Here, we present certain pieces of our collection that are currently not exhibited in the mSE Kunsthalle as well as the occasional feature of a contemporary artist who inspires us.
For more information about the artists please contat us via
canal grande, venice (1992)
Hans-Joachim Ellerbock, digital photography, 76 x 120 cm
Venice is at least as old as vedute painting. Ellerbrock, trained street-photographer, burnes the motifs of a shot-to-death (Marlene Dietrich) city into the negative without contortion. His Venice-series shows art as repetition and as the repetition of a casual moment in crystalline black and white.
Hermann Nitsch, mixed media, 200 x 300 cm
The splatter painting with a creaturely-clerical aroma was created in a performance in Rovereto, presided over by Nitsch, old sorcerer of the Viennese Actionism, resulting in a pice of art history that compells through its format. The color of blood is never going out of style; it flashes in all epochs and it will keep doing so presumably for as long as human beings bleed.
Mee Ai Om, oil on canvas, 150 x 150 x 5 cm
This work was created with unfathomable patience and carefully layered color varnishes, that allow for spacial deapth and the titular nebula behind a metallic look. The Korean artist strives to mirror the inner reality in abstract forms: clean, deep, dreamy, and tidy. The look of the artwork is sensitive to the lighting and, metaphorically speaking, to the spectators emotions. Prolonged contemplation befits the painting.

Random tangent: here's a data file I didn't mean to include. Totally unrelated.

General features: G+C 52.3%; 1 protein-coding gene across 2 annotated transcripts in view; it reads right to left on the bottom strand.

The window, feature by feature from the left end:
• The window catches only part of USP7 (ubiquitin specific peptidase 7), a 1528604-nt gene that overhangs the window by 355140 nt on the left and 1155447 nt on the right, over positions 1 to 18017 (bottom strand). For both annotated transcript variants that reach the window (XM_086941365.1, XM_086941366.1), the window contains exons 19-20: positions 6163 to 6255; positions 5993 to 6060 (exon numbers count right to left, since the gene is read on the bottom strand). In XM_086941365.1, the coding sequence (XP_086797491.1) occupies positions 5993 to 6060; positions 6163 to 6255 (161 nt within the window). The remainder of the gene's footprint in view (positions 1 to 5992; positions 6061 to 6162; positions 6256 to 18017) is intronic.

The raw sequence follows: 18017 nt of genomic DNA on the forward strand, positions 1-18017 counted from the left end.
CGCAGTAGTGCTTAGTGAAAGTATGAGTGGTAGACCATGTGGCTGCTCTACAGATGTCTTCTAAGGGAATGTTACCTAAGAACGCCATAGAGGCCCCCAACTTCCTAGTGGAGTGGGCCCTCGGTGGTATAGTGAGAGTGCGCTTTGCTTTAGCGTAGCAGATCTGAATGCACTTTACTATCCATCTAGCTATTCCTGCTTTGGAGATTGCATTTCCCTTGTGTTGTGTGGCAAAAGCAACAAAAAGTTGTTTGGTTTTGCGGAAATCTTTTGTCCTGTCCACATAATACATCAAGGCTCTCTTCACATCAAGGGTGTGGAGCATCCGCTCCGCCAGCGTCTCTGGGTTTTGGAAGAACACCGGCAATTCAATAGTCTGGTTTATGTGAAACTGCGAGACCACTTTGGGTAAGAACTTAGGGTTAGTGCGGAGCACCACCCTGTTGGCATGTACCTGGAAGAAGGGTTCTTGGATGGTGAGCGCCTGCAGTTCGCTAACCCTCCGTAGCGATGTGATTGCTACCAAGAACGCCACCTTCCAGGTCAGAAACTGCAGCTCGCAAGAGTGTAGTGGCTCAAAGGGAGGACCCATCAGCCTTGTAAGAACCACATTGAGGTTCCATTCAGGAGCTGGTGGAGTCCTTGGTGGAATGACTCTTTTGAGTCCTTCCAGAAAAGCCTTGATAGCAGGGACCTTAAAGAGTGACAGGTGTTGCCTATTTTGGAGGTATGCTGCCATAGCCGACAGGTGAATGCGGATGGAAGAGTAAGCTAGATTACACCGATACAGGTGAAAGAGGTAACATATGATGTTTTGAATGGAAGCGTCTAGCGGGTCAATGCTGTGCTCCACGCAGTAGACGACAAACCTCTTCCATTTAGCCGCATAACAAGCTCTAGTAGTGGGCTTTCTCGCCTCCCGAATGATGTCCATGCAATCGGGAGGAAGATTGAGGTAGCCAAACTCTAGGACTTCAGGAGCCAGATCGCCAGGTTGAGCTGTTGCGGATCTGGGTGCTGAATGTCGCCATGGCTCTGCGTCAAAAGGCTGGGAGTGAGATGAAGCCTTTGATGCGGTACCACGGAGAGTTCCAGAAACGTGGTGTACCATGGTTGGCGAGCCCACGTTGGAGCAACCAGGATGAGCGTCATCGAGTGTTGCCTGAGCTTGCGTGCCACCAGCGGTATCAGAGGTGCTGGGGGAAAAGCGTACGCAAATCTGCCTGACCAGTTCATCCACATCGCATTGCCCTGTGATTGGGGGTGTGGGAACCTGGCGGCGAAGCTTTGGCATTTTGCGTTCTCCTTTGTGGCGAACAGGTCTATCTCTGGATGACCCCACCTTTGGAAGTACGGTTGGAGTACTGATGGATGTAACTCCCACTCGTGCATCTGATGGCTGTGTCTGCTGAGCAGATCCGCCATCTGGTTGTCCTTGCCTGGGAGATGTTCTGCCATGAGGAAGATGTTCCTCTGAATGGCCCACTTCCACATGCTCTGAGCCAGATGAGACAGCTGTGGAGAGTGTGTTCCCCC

THE dog from POMPEII (1991)
Allan McCollum, stone and fibreglas, 53 x 53 x 53 cm
In a dreadful moment 1,950 year ago, a small dog was lifted from the course of the world by the ashes of Mount Vesuvius. McCullums series multiplies the animal in stone and fibreglas. Series are a key feature in the work of the American artist. Selection, multiplcation and variation are the principles by which not only artists create but also art historians, or (over long stretches of time) nature itself.
Defending a long-lasting love, Vicenza
Mauro Fiorese, Photography, 80 x 80 cm
The series "Mindmap of Love" collects variations of love in various places around the world. It shows people in large poses or in delicate ennui and followes the heart on the pathes that it loves to tread. The defensive love in Fiorese's photograph wavers between discovery and staged pose, kitsch and composition, and blends the couple in patched patterns.
Way of the hare 2 (2006)
Beth Moon, platin.palladium print, 70 x 60 cm
In her series "Thy Kingdom Come", Moon, who has become famous for her photographs of the world's oldest trees, examines without reservation rites that unite man and nature. The photographs highlight a staged and artificial quality and at the same time radiate a haunting force. The light lets one of the most beautiful nature shots emerge from the platinum print.
Header image: Valentina Zamboni/Mauro Fiorese, Treasure Rooms of the Belvedere - Vienna 2017 (Detail)